This morning I was perusing some of my favorite Facebook pages when I came across this gem of a photograph. The image of three elderly black men waving Confederate flags is accompanied by the standard comments from the Southern Heritage crowd. It’s not particularly interesting given the number of photographs that clearly point to the presence of black men at Confederate veteran reunions and other public events throughout the postwar period.
In this case, however, we have an account written in 1937 by Lucy Williams about one of the individuals in the image, who went by the name, “Uncle Lud Brown.” In the hands of southern whites following the war Ludwell Brown became another former slave, who “feels no bitterness” over having been owned. We should also not be surprised to learn that Brown was a former slave who performed various duties in the Confederate army. It’s not clear who he was attached to, but the evidence points to a role as a body servant or impressed slave. Surprisingly, Williams also comments on Brown’s participation in the parade.
Uncle Lud says one of his happiest experiences occurred recently, when he was asked to attend the sesquicentennial in Lynchburg. He was taken by some of his white friends to Lynchburg, and there joined two other Confederate soldiers, Silas Green of Lynchburg and Gabe Hunt of Rustburg. The three were asked to ride in the parade and were placed in a Victoria belonging to the Guggenheimer family and drawn by two handsome bay horses. The three were given Confederate flags and they proudly waved these flags as the line of march proceeded.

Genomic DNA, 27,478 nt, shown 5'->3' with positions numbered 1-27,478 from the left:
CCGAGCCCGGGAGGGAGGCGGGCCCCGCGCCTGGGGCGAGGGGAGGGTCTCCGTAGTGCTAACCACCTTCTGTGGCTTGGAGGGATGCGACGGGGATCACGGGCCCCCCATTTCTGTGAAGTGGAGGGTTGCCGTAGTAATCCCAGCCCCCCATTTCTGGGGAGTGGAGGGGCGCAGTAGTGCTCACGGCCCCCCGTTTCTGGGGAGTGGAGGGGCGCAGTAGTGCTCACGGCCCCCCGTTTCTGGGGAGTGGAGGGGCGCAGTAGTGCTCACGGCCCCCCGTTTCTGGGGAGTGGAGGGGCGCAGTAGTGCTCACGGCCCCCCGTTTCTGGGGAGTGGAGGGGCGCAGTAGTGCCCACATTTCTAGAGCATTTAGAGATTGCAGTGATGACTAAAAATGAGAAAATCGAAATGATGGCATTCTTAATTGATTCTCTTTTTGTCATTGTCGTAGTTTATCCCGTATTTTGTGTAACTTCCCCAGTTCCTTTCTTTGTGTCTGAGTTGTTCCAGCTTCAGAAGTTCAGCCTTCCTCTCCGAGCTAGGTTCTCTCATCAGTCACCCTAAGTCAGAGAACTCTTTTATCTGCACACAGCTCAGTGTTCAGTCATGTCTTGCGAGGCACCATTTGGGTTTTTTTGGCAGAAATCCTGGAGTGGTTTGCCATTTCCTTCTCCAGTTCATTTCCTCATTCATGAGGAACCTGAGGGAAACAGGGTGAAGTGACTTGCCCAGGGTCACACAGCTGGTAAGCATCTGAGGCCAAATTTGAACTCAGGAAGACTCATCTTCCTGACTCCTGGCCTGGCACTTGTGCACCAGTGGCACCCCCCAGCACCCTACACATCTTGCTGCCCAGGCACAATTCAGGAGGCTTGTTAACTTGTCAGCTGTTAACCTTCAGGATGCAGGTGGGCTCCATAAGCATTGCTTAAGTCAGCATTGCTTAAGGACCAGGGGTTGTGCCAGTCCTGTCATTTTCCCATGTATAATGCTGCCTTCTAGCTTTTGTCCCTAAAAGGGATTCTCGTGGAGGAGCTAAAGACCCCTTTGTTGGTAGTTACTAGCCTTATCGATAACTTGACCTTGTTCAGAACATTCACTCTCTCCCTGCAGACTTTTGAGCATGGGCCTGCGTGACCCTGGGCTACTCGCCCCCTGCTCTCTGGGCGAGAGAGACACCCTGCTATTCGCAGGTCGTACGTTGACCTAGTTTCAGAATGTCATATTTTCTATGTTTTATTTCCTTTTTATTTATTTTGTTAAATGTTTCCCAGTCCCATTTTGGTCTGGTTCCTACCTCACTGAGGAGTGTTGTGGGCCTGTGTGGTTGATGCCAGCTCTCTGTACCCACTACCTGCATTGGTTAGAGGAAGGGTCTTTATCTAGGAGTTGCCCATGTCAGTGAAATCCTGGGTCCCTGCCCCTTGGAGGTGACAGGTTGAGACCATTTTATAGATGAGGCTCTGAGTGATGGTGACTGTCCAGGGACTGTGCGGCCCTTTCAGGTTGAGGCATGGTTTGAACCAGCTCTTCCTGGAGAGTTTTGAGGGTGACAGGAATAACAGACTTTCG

After receiving much attention during the day from both white and colored people, the day was declared to have been one of the happiest, and Uncle Lud returned to Brookneal and to his work where he is seen daily, rain or shine, with his horse and buggy still in the service of Uncle Sam.
Lynchburg was founded in 1757, which places the year of the parade described in this passage as 1907. The date provides a bit of context in which to interpret this image. A few years earlier, Virginia revised its state constitution that left the vast majority of the state’s black population disfranchised. This followed a period of intense black political action stemming from the success of the Readjuster Party in the early 1880s. Parading three former “loyal” slaves around with Confederate flags reinforced the Lost Cause narrative of the white South and encouraged peaceful race relations at the height of the Jim Crow Era.
Note: For those of you in the Boston area I will be speaking on the topic of the myth of the black Confederate soldier on Monday November 4 at 7pm at the Nevins Memorial Library in Methuen. Come on out.